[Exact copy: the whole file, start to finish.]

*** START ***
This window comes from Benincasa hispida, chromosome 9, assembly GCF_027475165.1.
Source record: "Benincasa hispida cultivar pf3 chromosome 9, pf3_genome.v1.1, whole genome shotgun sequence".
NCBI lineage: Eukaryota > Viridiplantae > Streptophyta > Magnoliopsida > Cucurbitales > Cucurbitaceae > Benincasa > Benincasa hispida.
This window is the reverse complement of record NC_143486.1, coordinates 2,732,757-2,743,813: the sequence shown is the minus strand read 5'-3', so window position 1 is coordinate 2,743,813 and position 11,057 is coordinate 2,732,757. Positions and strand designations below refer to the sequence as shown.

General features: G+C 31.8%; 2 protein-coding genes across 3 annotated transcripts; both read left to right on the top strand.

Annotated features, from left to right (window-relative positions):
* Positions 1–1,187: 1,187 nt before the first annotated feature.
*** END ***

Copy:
This window comes from Benincasa hispida, chromosome 9, assembly GCF_027475165.1.
Source record: "Benincasa hispida cultivar pf3 chromosome 9, pf3_genome.v1.1, whole genome shotgun sequence".
NCBI lineage: Eukaryota > Viridiplantae > Streptophyta > Magnoliopsida > Cucurbitales > Cucurbitaceae > Benincasa > Benincasa hispida.
This window is the reverse complement of record NC_143486.1, coordinates 2,732,757-2,743,813: the sequence shown is the minus strand read 5'-3', so window position 1 is coordinate 2,743,813 and position 11,057 is coordinate 2,732,757. Positions and strand designations below refer to the sequence as shown.

General features: G+C 31.8%; 2 protein-coding genes across 3 annotated transcripts; both read left to right on the top strand.

Annotated features, from left to right (window-relative positions):
* Positions 1–1,187: 1,187 nt before the first annotated feature.